Why Stretch, it’s cycling?
Cycling or Mountain-biking is a repetitive exercise that can cause tightness in several major muscle groups which can lead to pain (particularly in the lower back, hips and shoulder/ neck areas). Couple your prefered exercise with general poor posture e.g. ‘desk-slumping’ and ‘mouse-work’ and before long you could be developing some major issues.
Cycling is a fun, low-impact way to maintain your fitness levels, however, as with any sport poor technique can cause injuries and pain!
Obviously, the most important recommendation could offer is to always wear a crash helmet which has been ‘sized’ for you by a professional. Regular stretching will help
you prevent injuries, however, if you have not been stretching regularly you may well have some signs of injury which you have not recognised.
Common Injuries/ Conditions
Knee pain is extremely common in cyclists. In order to treat the cause of the
pain, it is important to have an evaluation and proper diagnosis. Common
reasons for knee pain in athletes include the following.
This term usually refers to pain under and around the knee cap It is also
called “Patellofemoral Pain Syndrome.”
This is the softening and deterioration of the underside of the kneecap. Often
this is an injury from trauma, overuse, poor alignment of the knee joint, or
muscle imbalance. Friction and rubbing under the kneecap the results damage to
the surface of the cartilage. A dull pain around or under the knee-cap is often
felt, this often feels worse when you walk down stairs or hills.
Osteoarthritis (of the Knee)
Osteoarthritis is the most common type of arthritis in athletes. It is a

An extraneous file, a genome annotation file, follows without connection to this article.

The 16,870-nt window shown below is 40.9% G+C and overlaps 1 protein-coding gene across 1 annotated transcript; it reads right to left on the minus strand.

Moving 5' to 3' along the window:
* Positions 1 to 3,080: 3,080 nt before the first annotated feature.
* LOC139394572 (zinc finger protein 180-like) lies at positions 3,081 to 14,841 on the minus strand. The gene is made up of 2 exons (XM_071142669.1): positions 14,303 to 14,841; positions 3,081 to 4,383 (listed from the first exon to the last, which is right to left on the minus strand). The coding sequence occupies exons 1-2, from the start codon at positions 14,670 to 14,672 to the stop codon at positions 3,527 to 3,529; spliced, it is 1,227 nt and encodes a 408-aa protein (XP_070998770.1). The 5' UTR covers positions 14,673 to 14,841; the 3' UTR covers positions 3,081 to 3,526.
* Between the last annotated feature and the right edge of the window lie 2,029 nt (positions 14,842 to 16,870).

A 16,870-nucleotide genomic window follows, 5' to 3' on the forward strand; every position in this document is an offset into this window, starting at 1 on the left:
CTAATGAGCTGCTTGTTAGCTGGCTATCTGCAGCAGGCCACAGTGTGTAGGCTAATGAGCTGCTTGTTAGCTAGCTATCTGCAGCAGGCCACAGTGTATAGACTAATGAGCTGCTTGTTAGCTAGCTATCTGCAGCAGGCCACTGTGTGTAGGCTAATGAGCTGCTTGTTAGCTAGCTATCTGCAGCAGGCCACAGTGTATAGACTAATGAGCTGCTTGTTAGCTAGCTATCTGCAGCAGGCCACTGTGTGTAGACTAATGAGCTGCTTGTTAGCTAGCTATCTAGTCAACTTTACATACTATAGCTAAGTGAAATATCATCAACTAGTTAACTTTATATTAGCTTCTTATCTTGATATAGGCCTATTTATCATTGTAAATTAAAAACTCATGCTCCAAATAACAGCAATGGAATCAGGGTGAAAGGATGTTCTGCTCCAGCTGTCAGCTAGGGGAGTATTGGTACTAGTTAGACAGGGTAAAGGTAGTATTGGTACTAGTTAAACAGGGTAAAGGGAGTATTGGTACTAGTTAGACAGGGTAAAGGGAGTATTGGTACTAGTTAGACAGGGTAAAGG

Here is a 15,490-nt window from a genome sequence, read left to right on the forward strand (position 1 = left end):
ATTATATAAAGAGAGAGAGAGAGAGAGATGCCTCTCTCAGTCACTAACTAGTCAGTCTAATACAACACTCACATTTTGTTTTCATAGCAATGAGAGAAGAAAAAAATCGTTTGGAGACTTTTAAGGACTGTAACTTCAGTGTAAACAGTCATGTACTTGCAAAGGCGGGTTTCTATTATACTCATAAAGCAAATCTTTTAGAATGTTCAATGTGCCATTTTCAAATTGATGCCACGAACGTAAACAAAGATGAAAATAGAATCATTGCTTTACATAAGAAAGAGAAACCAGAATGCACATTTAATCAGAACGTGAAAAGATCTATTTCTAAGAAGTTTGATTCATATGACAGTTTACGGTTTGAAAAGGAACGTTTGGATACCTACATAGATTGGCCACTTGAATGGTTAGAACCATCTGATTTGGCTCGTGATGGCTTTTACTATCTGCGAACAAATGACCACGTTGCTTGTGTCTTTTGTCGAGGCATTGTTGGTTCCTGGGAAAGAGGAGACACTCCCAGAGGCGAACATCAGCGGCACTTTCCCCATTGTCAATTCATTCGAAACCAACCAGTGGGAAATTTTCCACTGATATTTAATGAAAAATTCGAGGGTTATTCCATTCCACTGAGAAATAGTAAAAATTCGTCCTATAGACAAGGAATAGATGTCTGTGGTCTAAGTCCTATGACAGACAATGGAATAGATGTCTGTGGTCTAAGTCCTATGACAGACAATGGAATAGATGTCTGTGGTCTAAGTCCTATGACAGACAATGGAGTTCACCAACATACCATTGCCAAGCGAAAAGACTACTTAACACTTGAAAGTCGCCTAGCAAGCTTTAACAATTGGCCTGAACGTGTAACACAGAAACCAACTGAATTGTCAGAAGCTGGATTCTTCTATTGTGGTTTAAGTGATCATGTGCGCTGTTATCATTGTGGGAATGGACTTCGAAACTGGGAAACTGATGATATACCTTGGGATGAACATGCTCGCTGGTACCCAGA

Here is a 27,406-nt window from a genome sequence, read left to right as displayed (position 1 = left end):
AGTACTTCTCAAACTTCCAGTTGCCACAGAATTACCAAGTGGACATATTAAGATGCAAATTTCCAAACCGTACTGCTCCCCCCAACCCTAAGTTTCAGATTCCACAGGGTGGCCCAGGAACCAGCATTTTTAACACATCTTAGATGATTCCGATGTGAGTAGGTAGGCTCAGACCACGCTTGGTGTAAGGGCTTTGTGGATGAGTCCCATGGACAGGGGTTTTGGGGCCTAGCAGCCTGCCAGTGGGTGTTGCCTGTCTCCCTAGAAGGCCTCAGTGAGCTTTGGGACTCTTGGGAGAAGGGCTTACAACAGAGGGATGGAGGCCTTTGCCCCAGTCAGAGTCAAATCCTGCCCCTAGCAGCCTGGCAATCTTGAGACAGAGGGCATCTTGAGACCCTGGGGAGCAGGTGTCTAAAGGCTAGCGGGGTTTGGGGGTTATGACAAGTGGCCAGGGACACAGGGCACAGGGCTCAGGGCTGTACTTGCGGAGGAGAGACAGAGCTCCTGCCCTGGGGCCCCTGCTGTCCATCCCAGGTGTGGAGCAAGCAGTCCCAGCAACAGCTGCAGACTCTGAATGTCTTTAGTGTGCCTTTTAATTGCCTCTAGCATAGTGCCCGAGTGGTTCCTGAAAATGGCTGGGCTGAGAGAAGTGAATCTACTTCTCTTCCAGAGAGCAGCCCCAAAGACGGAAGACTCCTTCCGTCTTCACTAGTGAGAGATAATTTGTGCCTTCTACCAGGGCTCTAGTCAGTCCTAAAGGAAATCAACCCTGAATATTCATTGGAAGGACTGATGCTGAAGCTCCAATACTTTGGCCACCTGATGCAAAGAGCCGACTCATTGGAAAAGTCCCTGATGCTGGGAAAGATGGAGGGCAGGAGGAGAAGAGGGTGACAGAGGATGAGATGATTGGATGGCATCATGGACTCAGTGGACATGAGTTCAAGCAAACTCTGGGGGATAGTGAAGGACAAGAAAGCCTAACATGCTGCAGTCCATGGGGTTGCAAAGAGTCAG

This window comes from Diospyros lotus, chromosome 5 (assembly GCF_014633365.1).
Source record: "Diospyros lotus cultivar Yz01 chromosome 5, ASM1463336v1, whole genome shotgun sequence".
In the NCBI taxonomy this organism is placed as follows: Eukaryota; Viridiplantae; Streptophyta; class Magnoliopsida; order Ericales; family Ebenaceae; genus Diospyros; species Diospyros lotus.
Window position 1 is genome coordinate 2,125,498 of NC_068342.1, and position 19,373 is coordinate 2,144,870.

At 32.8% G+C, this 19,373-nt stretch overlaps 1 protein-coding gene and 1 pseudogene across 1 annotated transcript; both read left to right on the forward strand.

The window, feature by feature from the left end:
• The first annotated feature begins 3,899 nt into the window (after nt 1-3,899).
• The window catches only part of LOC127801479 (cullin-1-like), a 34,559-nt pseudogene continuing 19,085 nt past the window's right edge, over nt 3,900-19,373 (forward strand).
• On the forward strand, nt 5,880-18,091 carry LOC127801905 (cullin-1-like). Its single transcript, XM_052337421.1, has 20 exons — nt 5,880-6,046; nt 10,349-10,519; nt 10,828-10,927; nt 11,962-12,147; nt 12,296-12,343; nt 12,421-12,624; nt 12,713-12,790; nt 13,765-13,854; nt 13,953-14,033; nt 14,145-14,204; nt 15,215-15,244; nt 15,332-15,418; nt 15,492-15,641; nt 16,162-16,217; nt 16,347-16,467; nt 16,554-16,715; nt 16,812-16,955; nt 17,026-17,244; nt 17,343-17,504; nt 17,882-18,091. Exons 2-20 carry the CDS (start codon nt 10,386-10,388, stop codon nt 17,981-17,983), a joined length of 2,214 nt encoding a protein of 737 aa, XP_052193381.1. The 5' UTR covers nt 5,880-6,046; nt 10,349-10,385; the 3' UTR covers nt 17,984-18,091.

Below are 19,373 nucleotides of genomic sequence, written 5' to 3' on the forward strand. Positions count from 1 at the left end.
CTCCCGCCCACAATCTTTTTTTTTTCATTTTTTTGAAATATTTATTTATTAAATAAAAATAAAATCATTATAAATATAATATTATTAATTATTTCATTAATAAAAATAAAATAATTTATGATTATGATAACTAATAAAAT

degenerative disease that results in a gradual abrasion (and subsequent wearing
away) of joint cartilage. Typical symptoms of osteoarthritis are pain,
swelling, and a decrease in the range of motion of the knee. Morning stiffness
that eases once you’re ‘up & moving’ is also common.
Numbness of the Hand (Ulnar Neuropathy)
This is pain and numbness in the small and ring finger. Its cause is associated
with pressure on the handlebars for long periods of time.
Sprains & Strains
These are acute (fast onset) injuries which vary in severity. The affected area
or limb will often be painful, these is usually localised swelling & bruising which often causes the loss of the ability to move and use the joint.
IT Band Syndrome
IT band friction syndrome often results in knee pain that is generally felt on the outside (lateral) aspect of the knee or lower.
A concussion is typically caused by a severe head trauma where the brain moves so violently in the skull so that brain cells all fire at once. Anyone concussed should always seek medical advice.
This is a chronic (long term) injury that occurs primarily from overuse. It tends to come on gradually over time until pain is constant and exercise or activity too painful to continue. The pain is felt at the back of the ankle. Left untreated, the tendon can rupture (which is far more serious and will debilitate you!)
Plantar fasciitis is the most common cause of a crippling burning pain on the bottom of the heel/ foot. This is always felt pain during the first steps when you get out of bed following your regular sleep.
Arch pain, also sometimes called a strain, often causes inflammation and a burning sensation under the arch of the foot. Treatment consists of orthotics and massage.
The piriformis muscle runs from your buttocks to hip. If it becomes tight (or cramps) it can put pressure on the sciatic nerve and cause buttock pain or sciatica.
For more information on individual conditions see related articles on the right of this page.
The following stretches are great for cyclists are:
Back & Side stretch Click here to view
Gluet stretch Click here to view
Hamstring stretch Click here to view
Calf Stretch Click here to view
Quad stretch click here to view